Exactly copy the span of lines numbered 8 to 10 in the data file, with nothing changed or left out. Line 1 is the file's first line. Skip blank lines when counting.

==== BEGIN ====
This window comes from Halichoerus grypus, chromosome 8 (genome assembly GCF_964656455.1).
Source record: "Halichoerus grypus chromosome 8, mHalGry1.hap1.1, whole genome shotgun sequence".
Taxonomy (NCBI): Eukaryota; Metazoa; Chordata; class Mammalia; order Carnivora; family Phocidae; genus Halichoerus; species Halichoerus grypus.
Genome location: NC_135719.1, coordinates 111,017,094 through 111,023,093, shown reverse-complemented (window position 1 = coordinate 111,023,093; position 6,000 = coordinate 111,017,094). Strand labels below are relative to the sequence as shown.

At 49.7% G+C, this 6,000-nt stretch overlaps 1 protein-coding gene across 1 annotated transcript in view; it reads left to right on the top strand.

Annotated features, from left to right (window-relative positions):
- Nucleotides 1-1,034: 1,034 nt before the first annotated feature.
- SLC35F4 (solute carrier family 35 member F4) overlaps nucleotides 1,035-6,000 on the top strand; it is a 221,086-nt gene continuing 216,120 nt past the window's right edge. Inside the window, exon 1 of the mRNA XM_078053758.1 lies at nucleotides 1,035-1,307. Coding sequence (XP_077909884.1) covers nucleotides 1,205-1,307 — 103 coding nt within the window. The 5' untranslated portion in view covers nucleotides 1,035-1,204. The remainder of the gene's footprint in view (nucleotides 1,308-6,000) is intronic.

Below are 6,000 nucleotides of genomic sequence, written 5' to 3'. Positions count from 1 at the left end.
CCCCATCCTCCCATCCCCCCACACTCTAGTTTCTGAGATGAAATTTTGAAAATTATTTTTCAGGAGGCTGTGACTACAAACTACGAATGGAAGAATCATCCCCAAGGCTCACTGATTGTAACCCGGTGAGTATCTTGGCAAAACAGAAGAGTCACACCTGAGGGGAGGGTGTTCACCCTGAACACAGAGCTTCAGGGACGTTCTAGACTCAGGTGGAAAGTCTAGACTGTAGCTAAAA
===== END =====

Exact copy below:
- SLC35F4 (solute carrier family 35 member F4) overlaps nucleotides 1,035-6,000 on the top strand; it is a 221,086-nt gene continuing 216,120 nt past the window's right edge. Inside the window, exon 1 of the mRNA XM_078053758.1 lies at nucleotides 1,035-1,307. Coding sequence (XP_077909884.1) covers nucleotides 1,205-1,307 — 103 coding nt within the window. The 5' untranslated portion in view covers nucleotides 1,035-1,204. The remainder of the gene's footprint in view (nucleotides 1,308-6,000) is intronic.

Below are 6,000 nucleotides of genomic sequence, written 5' to 3'. Positions count from 1 at the left end.
CCCCATCCTCCCATCCCCCCACACTCTAGTTTCTGAGATGAAATTTTGAAAATTATTTTTCAGGAGGCTGTGACTACAAACTACGAATGGAAGAATCATCCCCAAGGCTCACTGATTGTAACCCGGTGAGTATCTTGGCAAAACAGAAGAGTCACACCTGAGGGGAGGGTGTTCACCCTGAACACAGAGCTTCAGGGACGTTCTAGACTCAGGTGGAAAGTCTAGACTGTAGCTAAAA